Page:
To broaden the scope and make more relevant to present need
Soil Conservation Act amends
Soil Conservation Act of Sri Lanka 1951, amended in 1996, to be amended again to make the legislation more relevant to present need and future needs. This is the main legislation that the country has to prevent land degradation. It is mainly focused on soil erosion but provisions are available to arrest other forms of soil degradations, said the Director, Natural Resource Management Centre (NRMC) of the Department of Agriculture Dr.Ajantha De Silva. He was addressing a stakeholder consultative meeting to discuss proposed amendments to the Act.
Under the present Act the Director General of Agriculture has the authority to implement the Act and the powers has been delegated to the NRMC. Dr. Silva said that impacts of climate change, long droughts and high intensity of rainfall within shorter period are experiencing Sri Lanka. On the other hand, urbanization is increasing and houses and settlements are being constructed in unsuitable terrains such as steep mountain slopes. All these scenarios have intensified soil erosion and other sort of soil degradations. Stakeholder agencies present here today dealwith land related matters and have the authority of preventing soil erosion and land degradation within the Acts and legislations related to them. However, still there are gaps in the relevant legislations.
Dr.Silva said that the scope of the Soil Conservation Act has to be broaden to meet current requirements. The present Act covers only the central highlands the most sensitive and vulnerable area for soilerosion. However, the laws are required to arrest soil degradation in other parts of the country, the farmlands in the dry zone and tea cultivation areas in low and middle country. Therefore the Act will be amended to cover all areas apart from the coastal areas covered by the Costal Conservation Act.
The proposed amendment has forwarded 14 new proposals for the discussion of stakeholders. They include; prohibition of annual crops cultivation in lands with over 60% slope, impose regulations and criteria for land preparation for farming activities and other off-farm activities, land development in replanting of tea, rubber and coconuts, prevention of soil erosion in tree falling, weed management in tea cultivation, erosion of river banks, obstruction of runoff water flows from paddy fields, erosion prevention in irrigation water supply, soil testing and fertilizer recommendation, enforce hydrological impact analysis in large projects and implement counter measures, obstruction of water seepage in development projects and counter measures, prevention of activities that aggravate soil erosion in land sites sell for residential purposes and soil mining.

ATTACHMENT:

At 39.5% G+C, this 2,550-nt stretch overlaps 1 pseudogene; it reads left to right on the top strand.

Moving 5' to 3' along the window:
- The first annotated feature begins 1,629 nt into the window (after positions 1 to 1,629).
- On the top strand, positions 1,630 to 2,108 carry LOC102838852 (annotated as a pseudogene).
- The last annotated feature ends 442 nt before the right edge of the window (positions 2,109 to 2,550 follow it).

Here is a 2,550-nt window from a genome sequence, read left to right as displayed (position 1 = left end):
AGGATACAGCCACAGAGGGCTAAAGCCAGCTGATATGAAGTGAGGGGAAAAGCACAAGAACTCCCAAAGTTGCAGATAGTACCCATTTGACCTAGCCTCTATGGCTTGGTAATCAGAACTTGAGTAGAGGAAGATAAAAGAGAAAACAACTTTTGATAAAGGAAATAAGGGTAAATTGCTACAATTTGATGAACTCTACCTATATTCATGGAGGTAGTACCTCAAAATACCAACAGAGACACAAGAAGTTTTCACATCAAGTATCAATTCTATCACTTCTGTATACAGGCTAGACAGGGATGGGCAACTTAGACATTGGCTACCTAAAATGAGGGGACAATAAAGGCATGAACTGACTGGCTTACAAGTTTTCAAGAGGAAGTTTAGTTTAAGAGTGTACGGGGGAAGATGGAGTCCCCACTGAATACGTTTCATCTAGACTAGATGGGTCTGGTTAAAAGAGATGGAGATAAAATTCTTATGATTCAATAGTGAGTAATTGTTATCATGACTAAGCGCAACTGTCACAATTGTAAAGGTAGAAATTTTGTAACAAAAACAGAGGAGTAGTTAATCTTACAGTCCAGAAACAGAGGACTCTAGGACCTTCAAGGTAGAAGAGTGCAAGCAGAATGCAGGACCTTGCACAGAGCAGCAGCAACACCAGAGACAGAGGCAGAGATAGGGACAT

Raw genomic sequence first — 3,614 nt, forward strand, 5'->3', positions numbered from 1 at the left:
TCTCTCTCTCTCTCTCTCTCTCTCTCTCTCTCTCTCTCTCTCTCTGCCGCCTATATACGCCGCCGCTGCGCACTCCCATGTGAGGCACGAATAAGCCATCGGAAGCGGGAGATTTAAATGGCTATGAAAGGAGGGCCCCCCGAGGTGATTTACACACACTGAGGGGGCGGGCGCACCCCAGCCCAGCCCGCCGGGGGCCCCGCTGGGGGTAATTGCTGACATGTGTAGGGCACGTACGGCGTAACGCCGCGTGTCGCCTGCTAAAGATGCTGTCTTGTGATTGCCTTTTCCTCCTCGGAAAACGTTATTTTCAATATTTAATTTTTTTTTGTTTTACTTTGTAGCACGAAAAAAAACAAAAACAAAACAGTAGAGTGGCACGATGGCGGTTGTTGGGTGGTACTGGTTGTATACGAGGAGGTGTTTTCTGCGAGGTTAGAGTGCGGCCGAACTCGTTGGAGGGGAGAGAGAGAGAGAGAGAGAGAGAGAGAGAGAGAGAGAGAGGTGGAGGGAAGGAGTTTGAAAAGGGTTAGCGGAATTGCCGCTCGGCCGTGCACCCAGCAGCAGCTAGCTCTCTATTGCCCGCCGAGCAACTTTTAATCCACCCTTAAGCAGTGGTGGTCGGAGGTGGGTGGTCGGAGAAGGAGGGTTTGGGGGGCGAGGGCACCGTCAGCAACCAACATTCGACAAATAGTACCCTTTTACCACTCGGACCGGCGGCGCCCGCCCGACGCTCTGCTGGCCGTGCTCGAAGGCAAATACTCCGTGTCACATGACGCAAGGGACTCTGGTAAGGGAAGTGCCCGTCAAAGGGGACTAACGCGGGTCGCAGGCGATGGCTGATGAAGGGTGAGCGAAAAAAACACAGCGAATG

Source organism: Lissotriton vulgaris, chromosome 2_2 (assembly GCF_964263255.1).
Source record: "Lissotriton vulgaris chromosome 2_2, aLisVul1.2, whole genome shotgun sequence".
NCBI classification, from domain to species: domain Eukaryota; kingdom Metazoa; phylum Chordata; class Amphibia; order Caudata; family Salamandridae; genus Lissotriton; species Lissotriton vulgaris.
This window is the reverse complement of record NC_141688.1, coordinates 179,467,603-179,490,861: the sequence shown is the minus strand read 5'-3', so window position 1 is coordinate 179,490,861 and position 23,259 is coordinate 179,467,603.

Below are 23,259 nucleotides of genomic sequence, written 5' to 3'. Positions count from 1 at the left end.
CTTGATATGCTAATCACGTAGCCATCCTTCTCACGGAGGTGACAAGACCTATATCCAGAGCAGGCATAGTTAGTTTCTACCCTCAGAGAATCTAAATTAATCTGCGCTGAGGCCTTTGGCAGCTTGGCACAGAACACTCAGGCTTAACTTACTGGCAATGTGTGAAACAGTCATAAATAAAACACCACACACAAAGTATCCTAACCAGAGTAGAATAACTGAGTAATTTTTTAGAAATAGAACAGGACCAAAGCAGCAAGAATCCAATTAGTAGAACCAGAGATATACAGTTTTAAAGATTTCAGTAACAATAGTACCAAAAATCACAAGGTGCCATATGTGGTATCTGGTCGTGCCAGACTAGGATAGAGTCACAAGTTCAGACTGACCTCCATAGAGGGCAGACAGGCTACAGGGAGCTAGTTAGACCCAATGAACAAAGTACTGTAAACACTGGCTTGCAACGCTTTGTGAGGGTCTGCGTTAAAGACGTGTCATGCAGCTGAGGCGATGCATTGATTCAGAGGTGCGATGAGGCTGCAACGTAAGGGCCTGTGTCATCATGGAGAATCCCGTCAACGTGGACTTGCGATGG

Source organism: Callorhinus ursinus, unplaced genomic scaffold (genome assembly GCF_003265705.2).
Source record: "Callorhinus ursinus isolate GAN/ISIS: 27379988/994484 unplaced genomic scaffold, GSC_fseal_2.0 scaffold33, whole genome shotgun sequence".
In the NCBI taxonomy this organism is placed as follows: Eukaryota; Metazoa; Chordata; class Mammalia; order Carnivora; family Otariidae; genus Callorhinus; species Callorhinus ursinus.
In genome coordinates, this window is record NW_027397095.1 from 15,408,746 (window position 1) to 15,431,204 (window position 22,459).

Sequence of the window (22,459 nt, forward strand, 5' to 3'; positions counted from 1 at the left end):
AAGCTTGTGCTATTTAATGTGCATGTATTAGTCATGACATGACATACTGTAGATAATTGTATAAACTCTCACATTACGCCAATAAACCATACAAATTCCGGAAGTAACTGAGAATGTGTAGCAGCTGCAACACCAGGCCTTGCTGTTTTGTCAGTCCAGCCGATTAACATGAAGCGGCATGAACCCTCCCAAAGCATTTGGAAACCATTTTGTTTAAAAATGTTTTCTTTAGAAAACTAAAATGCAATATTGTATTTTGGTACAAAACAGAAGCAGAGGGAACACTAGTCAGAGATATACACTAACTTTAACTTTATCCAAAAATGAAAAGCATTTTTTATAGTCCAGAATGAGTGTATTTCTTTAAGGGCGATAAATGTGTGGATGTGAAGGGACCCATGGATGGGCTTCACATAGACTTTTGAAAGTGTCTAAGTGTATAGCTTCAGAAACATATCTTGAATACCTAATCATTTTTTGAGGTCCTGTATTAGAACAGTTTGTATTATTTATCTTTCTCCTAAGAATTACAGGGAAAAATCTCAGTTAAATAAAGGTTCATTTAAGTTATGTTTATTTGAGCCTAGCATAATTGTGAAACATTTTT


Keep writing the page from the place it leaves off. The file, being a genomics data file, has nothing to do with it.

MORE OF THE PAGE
Dr.Silva said that this is the third round of stakeholder discussion on these amendments. These amendments were agreed upon at two meetings held earlier. The document finalized at this meeting will be published for public comments and further revision of all stakeholders.
The stakeholders pointed out that enforcing laws against soil degradation is very complex due to several reasons. There are large number of agencies that handle these land related matters and some parts of the issue are covered by respective Acts of those institutions. Therefore existing laws are sufficient to address the issue but it is not happening because the enforcement of these laws is difficult. Additional GA, Kandy and other Divisional Secretaries present at the meeting pointed out practical issues in implementing these legislations. However, all stakeholders agreed that the Act should be amended to meet present situation and cover whole country.